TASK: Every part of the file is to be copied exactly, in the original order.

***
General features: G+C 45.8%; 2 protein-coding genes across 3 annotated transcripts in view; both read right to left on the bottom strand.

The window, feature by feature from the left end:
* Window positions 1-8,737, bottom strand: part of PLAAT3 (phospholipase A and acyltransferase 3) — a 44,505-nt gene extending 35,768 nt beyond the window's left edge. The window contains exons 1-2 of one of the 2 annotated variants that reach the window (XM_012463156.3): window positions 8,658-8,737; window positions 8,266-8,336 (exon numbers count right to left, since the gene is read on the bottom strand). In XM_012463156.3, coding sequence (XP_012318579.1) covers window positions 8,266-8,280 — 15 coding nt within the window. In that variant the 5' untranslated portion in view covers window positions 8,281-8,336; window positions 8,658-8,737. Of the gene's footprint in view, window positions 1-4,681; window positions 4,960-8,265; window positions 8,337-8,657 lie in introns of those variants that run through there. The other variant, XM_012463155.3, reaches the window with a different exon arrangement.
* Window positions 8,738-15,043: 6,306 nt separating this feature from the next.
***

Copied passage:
General features: G+C 45.8%; 2 protein-coding genes across 3 annotated transcripts in view; both read right to left on the bottom strand.

The window, feature by feature from the left end:
* Window positions 1-8,737, bottom strand: part of PLAAT3 (phospholipase A and acyltransferase 3) — a 44,505-nt gene extending 35,768 nt beyond the window's left edge. The window contains exons 1-2 of one of the 2 annotated variants that reach the window (XM_012463156.3): window positions 8,658-8,737; window positions 8,266-8,336 (exon numbers count right to left, since the gene is read on the bottom strand). In XM_012463156.3, coding sequence (XP_012318579.1) covers window positions 8,266-8,280 — 15 coding nt within the window. In that variant the 5' untranslated portion in view covers window positions 8,281-8,336; window positions 8,658-8,737. Of the gene's footprint in view, window positions 1-4,681; window positions 4,960-8,265; window positions 8,337-8,657 lie in introns of those variants that run through there. The other variant, XM_012463155.3, reaches the window with a different exon arrangement.
* Window positions 8,738-15,043: 6,306 nt separating this feature from the next.